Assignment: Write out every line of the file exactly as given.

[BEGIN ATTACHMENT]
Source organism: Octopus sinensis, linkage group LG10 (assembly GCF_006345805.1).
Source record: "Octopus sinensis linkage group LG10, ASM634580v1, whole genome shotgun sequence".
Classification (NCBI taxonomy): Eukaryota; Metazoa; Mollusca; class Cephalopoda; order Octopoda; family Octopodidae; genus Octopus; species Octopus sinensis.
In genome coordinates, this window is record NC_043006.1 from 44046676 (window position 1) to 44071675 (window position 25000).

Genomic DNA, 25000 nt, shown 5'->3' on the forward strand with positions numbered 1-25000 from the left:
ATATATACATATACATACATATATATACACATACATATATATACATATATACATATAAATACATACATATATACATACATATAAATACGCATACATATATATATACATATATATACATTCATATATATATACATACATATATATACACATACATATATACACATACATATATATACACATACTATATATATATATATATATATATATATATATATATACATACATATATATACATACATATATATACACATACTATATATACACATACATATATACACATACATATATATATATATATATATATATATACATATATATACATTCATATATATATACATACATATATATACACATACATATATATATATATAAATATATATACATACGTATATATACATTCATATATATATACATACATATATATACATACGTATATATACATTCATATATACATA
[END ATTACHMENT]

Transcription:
Source organism: Octopus sinensis, linkage group LG10 (assembly GCF_006345805.1).
Source record: "Octopus sinensis linkage group LG10, ASM634580v1, whole genome shotgun sequence".
Classification (NCBI taxonomy): Eukaryota; Metazoa; Mollusca; class Cephalopoda; order Octopoda; family Octopodidae; genus Octopus; species Octopus sinensis.
In genome coordinates, this window is record NC_043006.1 from 44046676 (window position 1) to 44071675 (window position 25000).

Genomic DNA, 25000 nt, shown 5'->3' on the forward strand with positions numbered 1-25000 from the left:
ATATATACATATACATACATATATATACACATACATATATATACATATATACATATAAATACATACATATATACATACATATAAATACGCATACATATATATATACATATATATACATTCATATATATATACATACATATATATACACATACATATATACACATACATATATATACACATACTATATATATATATATATATATATATATATATATATACATACATATATATACATACATATATATACACATACTATATATACACATACATATATACACATACATATATATATATATATATATATATATACATATATATACATTCATATATATATACATACATATATATACACATACATATATATATATATAAATATATATACATACGTATATATACATTCATATATATATACATACATATATATACATACGTATATATACATTCATATATACATA